Upside-down jellies fire stinging grenades


“Upside-down Jelly” by nashworld is licensed under CC BY-NC-SA 2.0

Ames, C.L., Klompen, A.M.L., Badhiwala, K., Muffett, K., Reft, A.J., Kumar, M., Janssen, J.D. 2020. Cassiosomes are stinging-cell structures in the mucus of the upside-down jellyfish Cassiopea Xamachana. Communications Biology 3 (1): 1–15. https://doi.org/10.1038/s42003-020-0777-8.

 

Typical jellyfish life cycle, depicting the medusa stage as full grown jellyfish. This Photo by Unknown Author is licensed under CC BY.

 

The name Jellyfish represents a large group of commonly known marine species. Jellies are classified in Phylum Cnidaria (which includes anemones and corals) and the clade Medusozoa. Medusozoa includes 3 classes of Jellies, all of which share the characteristic of having a ‘medusa stage’ in their life cycle. Medusa – like the gorgon from Greek mythology – have long, slender appendages that are often able to stun or kill (tentacles). Tentacles line the bell-shaped, jelly-filled body. They are usually oriented with the smooth outer bell surface up, and the mouth and tentacles facing down.

 

 

 

 

Jellyfish tentacles are lined with cnidocytes – explosive cells that, when triggered, shoot little harpoons which are often filled with toxins. However, there are many forms and functions of these specialized cells and not all are toxic. Cnidocytes can be grouped into three major categories:

  1. Penetrant – skin-piercing; venomous
  2. Glutinate – sticky
  3. Volvent – lasso-like

A single jellyfish can have many different types of cnidocytes. The collection of different types varies from species to species, and may even change throughout their lifetime.

 

One unique type of jellyfish is Cassiopea xamachana, referred to as the upside-down jellyfish. As their name suggests, they are upside-down (relative to typical jellies). In other words, the bell is face-down, typically resting on the ground, and the tentacles face upwards. The bell of C. xamachana can grow up to 25 cm wide and is able to suction to the seabed! As a warm-water species, and inhabitant of mainly mangrove habitats, the upside-down jellyfish is of ecological importance. Mangroves are very unique and highly threatened environments and C. xamachana is an indicator species – their health tells us about the health of the environment. Several mangrove regions are under protection which also protects the upside-down jelly.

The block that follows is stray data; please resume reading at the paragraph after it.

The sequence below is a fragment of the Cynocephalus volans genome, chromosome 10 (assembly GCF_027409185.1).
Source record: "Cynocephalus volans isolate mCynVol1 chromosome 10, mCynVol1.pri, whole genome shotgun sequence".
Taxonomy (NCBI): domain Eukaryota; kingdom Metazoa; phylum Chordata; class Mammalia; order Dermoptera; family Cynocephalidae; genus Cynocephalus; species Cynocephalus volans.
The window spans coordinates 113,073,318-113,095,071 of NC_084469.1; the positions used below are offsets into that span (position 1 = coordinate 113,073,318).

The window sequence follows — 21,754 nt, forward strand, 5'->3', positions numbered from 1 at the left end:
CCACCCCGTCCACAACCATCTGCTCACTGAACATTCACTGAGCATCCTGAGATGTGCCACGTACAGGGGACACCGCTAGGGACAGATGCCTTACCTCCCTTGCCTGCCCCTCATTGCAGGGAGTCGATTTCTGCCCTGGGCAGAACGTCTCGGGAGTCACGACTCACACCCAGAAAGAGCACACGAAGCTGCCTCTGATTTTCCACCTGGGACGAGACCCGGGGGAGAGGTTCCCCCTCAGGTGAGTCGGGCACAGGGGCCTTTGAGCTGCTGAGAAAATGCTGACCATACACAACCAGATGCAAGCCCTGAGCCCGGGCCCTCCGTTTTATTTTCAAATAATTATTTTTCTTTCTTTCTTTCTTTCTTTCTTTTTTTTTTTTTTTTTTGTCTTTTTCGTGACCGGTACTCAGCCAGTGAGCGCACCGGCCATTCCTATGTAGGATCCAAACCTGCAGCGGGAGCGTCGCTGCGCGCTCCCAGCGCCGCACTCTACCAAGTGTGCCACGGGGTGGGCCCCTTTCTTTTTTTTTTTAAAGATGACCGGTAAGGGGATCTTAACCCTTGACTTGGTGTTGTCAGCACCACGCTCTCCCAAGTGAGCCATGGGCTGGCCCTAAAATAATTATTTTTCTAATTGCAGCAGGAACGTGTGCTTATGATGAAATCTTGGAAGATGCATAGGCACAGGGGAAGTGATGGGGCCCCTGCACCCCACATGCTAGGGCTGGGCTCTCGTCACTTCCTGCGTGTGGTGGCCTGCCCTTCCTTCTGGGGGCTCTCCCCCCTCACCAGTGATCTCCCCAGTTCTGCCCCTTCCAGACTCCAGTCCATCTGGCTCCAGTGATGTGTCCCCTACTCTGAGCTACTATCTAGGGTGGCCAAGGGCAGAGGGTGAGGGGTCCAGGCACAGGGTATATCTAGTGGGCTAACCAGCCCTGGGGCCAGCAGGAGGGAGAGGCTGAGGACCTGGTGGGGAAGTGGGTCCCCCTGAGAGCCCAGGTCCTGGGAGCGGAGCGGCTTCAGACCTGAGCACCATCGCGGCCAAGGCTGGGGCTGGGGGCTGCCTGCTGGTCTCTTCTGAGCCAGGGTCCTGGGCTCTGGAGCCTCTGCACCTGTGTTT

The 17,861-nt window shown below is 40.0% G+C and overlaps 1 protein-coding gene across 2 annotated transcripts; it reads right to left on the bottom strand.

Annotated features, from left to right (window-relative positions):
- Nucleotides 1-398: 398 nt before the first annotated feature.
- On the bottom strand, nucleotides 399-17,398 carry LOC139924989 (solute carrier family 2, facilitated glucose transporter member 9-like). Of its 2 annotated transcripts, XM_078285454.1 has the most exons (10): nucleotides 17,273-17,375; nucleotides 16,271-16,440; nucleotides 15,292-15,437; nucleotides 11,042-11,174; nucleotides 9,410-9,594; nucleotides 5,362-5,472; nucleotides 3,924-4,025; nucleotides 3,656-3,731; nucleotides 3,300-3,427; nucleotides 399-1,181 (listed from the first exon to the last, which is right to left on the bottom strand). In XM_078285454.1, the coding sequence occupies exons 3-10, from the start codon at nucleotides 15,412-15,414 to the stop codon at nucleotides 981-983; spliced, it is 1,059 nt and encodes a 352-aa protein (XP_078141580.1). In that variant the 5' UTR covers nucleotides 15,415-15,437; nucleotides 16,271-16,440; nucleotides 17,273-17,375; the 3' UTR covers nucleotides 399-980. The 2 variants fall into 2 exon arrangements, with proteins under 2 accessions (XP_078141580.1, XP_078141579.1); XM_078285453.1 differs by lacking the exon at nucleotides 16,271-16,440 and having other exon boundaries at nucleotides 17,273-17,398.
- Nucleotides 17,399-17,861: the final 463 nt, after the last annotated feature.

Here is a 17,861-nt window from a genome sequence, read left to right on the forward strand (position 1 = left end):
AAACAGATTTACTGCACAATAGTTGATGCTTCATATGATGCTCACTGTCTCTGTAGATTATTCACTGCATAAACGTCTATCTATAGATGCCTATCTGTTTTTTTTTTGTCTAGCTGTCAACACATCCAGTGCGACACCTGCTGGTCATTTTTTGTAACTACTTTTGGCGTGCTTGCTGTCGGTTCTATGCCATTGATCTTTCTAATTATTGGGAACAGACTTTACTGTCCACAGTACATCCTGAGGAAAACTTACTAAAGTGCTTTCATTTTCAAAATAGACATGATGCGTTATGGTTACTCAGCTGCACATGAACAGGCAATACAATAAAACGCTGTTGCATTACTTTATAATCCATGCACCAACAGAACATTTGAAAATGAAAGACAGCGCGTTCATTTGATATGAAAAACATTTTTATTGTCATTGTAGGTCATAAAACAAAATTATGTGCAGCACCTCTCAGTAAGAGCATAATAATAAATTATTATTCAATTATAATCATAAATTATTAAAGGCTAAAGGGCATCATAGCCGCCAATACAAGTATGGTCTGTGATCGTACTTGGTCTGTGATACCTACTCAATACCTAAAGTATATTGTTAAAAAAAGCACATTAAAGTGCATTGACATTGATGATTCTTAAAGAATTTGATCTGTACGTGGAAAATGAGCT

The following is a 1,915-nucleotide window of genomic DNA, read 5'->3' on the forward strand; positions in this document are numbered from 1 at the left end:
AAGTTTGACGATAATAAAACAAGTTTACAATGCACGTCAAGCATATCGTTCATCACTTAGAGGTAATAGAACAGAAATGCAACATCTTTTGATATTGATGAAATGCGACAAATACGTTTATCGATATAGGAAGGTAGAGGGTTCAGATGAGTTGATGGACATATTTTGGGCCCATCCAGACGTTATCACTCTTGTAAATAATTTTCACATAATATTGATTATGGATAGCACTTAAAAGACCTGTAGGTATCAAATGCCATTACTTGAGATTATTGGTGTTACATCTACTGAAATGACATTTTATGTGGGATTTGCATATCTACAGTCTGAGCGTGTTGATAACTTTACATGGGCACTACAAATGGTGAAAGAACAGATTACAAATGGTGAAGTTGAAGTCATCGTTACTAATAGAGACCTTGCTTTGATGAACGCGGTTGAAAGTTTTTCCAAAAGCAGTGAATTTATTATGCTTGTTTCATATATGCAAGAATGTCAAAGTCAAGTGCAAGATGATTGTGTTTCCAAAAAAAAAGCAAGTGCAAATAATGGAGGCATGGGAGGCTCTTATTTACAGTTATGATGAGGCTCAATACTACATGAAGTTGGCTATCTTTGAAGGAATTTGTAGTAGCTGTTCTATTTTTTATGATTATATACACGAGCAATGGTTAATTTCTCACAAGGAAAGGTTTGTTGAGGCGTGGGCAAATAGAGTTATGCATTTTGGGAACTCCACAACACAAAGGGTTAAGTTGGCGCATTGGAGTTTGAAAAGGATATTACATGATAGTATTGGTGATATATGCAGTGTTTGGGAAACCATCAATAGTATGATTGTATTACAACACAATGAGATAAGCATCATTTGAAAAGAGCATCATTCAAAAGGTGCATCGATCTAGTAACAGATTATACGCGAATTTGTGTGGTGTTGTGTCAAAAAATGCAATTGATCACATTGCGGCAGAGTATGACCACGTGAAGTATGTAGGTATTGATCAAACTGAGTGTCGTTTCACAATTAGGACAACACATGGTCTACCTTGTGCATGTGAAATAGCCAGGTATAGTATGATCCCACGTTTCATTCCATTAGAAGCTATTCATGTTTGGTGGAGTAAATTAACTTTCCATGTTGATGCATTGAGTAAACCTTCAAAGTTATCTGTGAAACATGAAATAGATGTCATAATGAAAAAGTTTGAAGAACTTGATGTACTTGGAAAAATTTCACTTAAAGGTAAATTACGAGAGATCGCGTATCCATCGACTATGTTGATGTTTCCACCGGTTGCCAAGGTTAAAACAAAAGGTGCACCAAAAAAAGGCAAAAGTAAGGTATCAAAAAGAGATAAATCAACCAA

Upside-down jellyfish resting on seafloor. Image from Microsoft Word creative commons.

 

Other cool facts about Cassiopea xamachana

1. Their color is variable and dependent on symbiotic plankton

(ocean plants living in their cells)

2. They eat sunshine!

(Indirectly, from their cellular plant friends)

3. Instead of a central mouth, they have numerous mouths!

On their arms!

 

Methods

In this paper, the authors set out to investigate a phenomenon known as ‘stinging water’. Many swimmers in these habitats claimed to have been stung, but there was no animal evidence to support their claims (no visible jellyfish present). Many people thought that the stinging sensation was from microscopic jellyfish, dislodged tentacles, or some other unknown organism.

 

The authors of this study hypothesized that C. xamachana were involved and they set out to investigate. This was a very thorough study that paired both field and laboratory work. They also employed a large suite of methods which goes beyond the scope of this article – but they make a compelling case! Some of the methods used include microscopy, videography, and DNA analysis.

 

Results

First of all, the authors found that the upside-down jelly releases a lot of mucus – both in their natural habitat, and in the lab. When they looked closer at this mucus, they found freely suspended (tiny) grenades!

These grenades were named cassiosomes by the authors and are hollow irregularly shaped ball-like structures. The outer layer of cassiosomes are covered in stinging cells, and the inner layer is filled with symbiotic plankton! Furthermore, these cassiosomes use hair-like structures called cilia for locomotion and can continue moving outside of the jellyfish for up to 10 days!

 

Medusae of the upside-down mangrove jellyfish Cassiopea xamachana. a, b C. xamachana medusae (5–12 cm diameter) resting on umbrella (white arrow) with oral arms (cyan arrows) facing up. c–f Cassiosome nests (pink arrows) observed as white bulging spots at the termini appendages (green arrows) on medusa oral arms (cyan arrows).

Characterization of mature cassiosomes in Cassiopea xamachana.

 

 

 

 

 

 

 

Conclusion

Cassiosomes were found to subdue and kill small prey (artemia, mm-sized shrimp). Between the abilities to swim, stin, and kill, it is not surprising that these structures were previously thought to be a unique organism of their own!

 

Check out some videos of cassiosomes moving and killing prey here:

https://www.nature.com/articles/s42003-020-0777-8#Sec25

 

If you ever go swimming in mangrove habitats wear a wetsuit!

**C. xamachana is a mild stinger, stings may result in rash, vomiting, swilling and irritation.**

 

 

 

I am a 2nd year Master’s student at the Memorial University of Newfoundland. I am researching the highly invasive species the European green crab, and the impact extreme weather events has on its population abundance and distribution.

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